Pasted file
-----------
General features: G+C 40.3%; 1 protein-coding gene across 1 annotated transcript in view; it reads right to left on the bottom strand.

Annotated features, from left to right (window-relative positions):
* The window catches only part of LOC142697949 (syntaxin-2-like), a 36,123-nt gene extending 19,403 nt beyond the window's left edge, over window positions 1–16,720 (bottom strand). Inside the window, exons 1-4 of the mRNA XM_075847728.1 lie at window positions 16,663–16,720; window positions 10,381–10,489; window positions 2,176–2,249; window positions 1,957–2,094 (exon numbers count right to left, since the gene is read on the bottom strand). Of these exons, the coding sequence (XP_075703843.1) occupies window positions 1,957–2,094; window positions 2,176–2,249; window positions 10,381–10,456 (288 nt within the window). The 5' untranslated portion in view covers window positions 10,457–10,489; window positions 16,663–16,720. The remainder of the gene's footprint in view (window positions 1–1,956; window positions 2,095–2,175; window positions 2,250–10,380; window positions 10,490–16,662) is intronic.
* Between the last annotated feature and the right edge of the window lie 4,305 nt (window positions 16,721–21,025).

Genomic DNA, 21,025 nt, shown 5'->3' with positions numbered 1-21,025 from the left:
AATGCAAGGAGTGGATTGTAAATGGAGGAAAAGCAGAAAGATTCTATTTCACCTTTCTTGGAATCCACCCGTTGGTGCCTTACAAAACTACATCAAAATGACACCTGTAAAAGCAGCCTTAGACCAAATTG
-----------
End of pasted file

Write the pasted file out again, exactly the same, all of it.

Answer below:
General features: G+C 40.3%; 1 protein-coding gene across 1 annotated transcript in view; it reads right to left on the bottom strand.

Annotated features, from left to right (window-relative positions):
* The window catches only part of LOC142697949 (syntaxin-2-like), a 36,123-nt gene extending 19,403 nt beyond the window's left edge, over window positions 1–16,720 (bottom strand). Inside the window, exons 1-4 of the mRNA XM_075847728.1 lie at window positions 16,663–16,720; window positions 10,381–10,489; window positions 2,176–2,249; window positions 1,957–2,094 (exon numbers count right to left, since the gene is read on the bottom strand). Of these exons, the coding sequence (XP_075703843.1) occupies window positions 1,957–2,094; window positions 2,176–2,249; window positions 10,381–10,456 (288 nt within the window). The 5' untranslated portion in view covers window positions 10,457–10,489; window positions 16,663–16,720. The remainder of the gene's footprint in view (window positions 1–1,956; window positions 2,095–2,175; window positions 2,250–10,380; window positions 10,490–16,662) is intronic.
* Between the last annotated feature and the right edge of the window lie 4,305 nt (window positions 16,721–21,025).

Genomic DNA, 21,025 nt, shown 5'->3' with positions numbered 1-21,025 from the left:
AATGCAAGGAGTGGATTGTAAATGGAGGAAAAGCAGAAAGATTCTATTTCACCTTTCTTGGAATCCACCCGTTGGTGCCTTACAAAACTACATCAAAATGACACCTGTAAAAGCAGCCTTAGACCAAATTG